The renowned photographer, the late Marc Ridgeway, was fortunate enough to spend a week at Redmire Pool that included September 13th, the anniversary of Dick Walker’s 1952 capture of Clarissa, his 44 lb former British record carp. Marc constantly felt someone approaching when he was fishing the Oaks Pitch, but when, on a number of occasions, he came out of his bivvy to investigate, he never found anybody there. On his return home, his Redmire films were developed, and all came out perfectly – apart from one. This particular shot was taken from the Oaks Pitch, looking across the pool to the Willow Pitch, where Dick Walker’s fish had been caught, and shows some inexplicable features. At the bottom of the shot there are silver-paper cylinders, as used by many early carp anglers as bite-indicators, and mist shrouding much of that area of the pool. Marc assured us those silver-paper cylinders were just not there at the time the shot was taken, nor was there any mist around. Marc went on to tell us: “The shots either side of this one, taken at the same time, were perfect.”
Some other so far unexplained images on film shot at Redmire, in both black-and-white and colour, are reproduced here. The first of these was taken by me in 1974, and shows my then set-up in Pitchford’s Pit. As you will plainly see, there is a strange apparition beneath the second rod from the right. It has been suggested that this is a bird that has taken flight from under the boards. A reasonable suggestion, I suppose, but I’m certain I’d have remembered it at the time if indeed it had been a bird, and, if it is a bird, why is it not in focus? Even allowing for movement, the object, whatever it is, should appear sharper, shouldn’t it? Especially when it is considered that the remainder of the shot, from foreground to background, is tolerably within focus. This was not the only frame exposed at that time; in fact, I fired three off at differing exposures without moving my feet. For the record, I did all the processing personally, so I’m quite certain nothing went amiss here.
The next photograph was taken around 1960 by the late Gerry Berth-Jones. The negative, however, remained unprinted until I found it in a bundle Gerry gave me to sort through around twenty years later, when Kevin Clifford and I were engaged in gathering material for possible use in our book, ‘Redmire Pool’. Once again, the entire image is in acceptable focus, apart from those two manifestations in the sky above the willow trees, toward the right-hand side.
I have only fished Redmire once in wintertime, in January to be precise, and once is quite enough for me – Redmire does not instil the same level of magic once the trees are gaunt and bare and you never get out of a one-piece suit. Although the weather was bright and sunny, it was cold enough to freeze your socks off, particularly during those never-ending hours of darkness. Because I’d not got many pictures of Redmire’s winter landscape, I rattled off a couple of rolls of slide film through my trusty old twin-lens Rolleiflex. All came out as expected – all, that is, apart from one single frame, taken in Pitchford’s. It clearly shows the just-after dawn stillness of the pool, with the naked trees silhouetted against the clear pale-blue sky. Right near the bottom of the shot, however, is yet another difficult-to-explain apparition, this being a ghostly image, roughly in the shape of an extremely thin, dove-like bird, white in colour, the left-hand side of which is definitely transparent, particularly where it overlaps my rods and rod-rests.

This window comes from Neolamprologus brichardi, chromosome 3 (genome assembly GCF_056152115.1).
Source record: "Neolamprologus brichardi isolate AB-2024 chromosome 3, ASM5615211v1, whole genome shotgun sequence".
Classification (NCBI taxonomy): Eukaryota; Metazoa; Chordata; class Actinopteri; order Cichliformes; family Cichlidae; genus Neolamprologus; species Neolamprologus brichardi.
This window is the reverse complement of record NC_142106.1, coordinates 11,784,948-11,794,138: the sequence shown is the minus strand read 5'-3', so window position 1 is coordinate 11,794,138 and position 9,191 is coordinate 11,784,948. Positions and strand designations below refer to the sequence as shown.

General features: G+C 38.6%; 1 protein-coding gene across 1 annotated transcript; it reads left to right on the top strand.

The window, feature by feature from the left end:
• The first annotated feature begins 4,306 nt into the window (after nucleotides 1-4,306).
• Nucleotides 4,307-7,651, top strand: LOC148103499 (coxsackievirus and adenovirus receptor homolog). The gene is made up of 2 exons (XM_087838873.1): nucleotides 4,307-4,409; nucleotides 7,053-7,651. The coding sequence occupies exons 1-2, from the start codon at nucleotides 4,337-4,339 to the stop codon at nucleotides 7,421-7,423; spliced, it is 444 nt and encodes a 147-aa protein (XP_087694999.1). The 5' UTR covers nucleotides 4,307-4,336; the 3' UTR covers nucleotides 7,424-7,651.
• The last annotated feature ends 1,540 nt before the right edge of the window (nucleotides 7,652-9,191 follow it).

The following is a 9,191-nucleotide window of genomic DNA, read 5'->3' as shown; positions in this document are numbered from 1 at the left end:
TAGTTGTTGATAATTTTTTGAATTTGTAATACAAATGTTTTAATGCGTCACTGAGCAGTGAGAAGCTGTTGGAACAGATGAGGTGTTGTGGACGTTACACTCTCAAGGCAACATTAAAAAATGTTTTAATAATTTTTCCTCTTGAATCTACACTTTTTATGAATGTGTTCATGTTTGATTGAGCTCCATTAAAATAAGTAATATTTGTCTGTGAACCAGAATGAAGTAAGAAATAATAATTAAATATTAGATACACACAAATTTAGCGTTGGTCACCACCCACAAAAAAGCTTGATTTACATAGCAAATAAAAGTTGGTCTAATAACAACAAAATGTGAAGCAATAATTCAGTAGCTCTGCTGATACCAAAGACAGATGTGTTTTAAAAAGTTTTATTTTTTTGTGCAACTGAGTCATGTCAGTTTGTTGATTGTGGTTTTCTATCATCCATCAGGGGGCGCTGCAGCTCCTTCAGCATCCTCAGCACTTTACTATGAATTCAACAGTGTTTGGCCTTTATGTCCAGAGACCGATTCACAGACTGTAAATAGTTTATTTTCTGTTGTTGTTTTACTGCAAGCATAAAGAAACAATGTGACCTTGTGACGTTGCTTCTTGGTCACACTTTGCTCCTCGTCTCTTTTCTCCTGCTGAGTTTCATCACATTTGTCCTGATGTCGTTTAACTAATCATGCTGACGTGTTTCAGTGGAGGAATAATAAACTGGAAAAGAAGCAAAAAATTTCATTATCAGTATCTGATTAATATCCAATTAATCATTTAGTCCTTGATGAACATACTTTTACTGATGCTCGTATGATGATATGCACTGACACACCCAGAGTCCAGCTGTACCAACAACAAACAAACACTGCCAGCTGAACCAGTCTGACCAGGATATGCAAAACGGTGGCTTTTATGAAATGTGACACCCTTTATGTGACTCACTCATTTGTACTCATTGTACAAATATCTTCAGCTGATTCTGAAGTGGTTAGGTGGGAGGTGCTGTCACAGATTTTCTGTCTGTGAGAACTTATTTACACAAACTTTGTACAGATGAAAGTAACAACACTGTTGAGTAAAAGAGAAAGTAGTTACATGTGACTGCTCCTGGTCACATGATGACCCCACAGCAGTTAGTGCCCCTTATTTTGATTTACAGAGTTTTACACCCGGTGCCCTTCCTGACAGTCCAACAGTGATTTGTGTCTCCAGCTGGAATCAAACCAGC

I give you my word – none of these photographs have been tampered with. In the monochrome examples, the pictures have been taken directly from the negatives, with absolutely no re-touching of any kind, and remain exactly as printed. Same for the colour tranny, although it is true this was developed by a commercial company.
Back in 1986, I was experiencing a lot of trouble with small indications from the Redmire carp, and resorted to swing-tips to try to sort them out. The pitch in which the swing-tips were initially tried, near the start of the shallows almost opposite Bramble Island, was heavily coloured by feeding carp, and several were soon caught, the swing-tips working like a charm. None of these fish were monsters, the best one weighing only 18 lbs 7 ozs. Although pleased with the swing-tips’ performance, double-figure carp were never my aim at Redmire. I felt that to contact Redmire’s larger inhabitants, it was necessary to move swims, but even after a careful search for signs, I could see no evidence of feeding fish elsewhere in the pool.
Some obviously bigger specimens were seen in the vicinity of the Evening Pitch, but they didn’t seem to be feeding, therefore I stayed put for the night, thinking that some crafty and larger carp might move into the area under the cover of darkness. (This transpired to be yet another of my habitual errors of judgement). The hoped-for bigger carp did not materialise, and although I continued to catch double-figure commons at intervals, and although the bigger carp in the Evening Pitch still did not seem to be feeding, I moved there, without much confidence, admittedly. I could still find no evidence of other feeding fish, or, of course, I would have fished there.
I had seriously underestimated the number of bigger carp located in the vicinity of the Evening Pitch, some easily in excess of 25 lbs. They appeared to be aimlessly cruising the area, sometimes singly, but more often in twos and threes. Now and again they looked like they were about to begin spawning, but this didn’t occur. But one thing looked certain: they all seemed completely disinterested in feeding.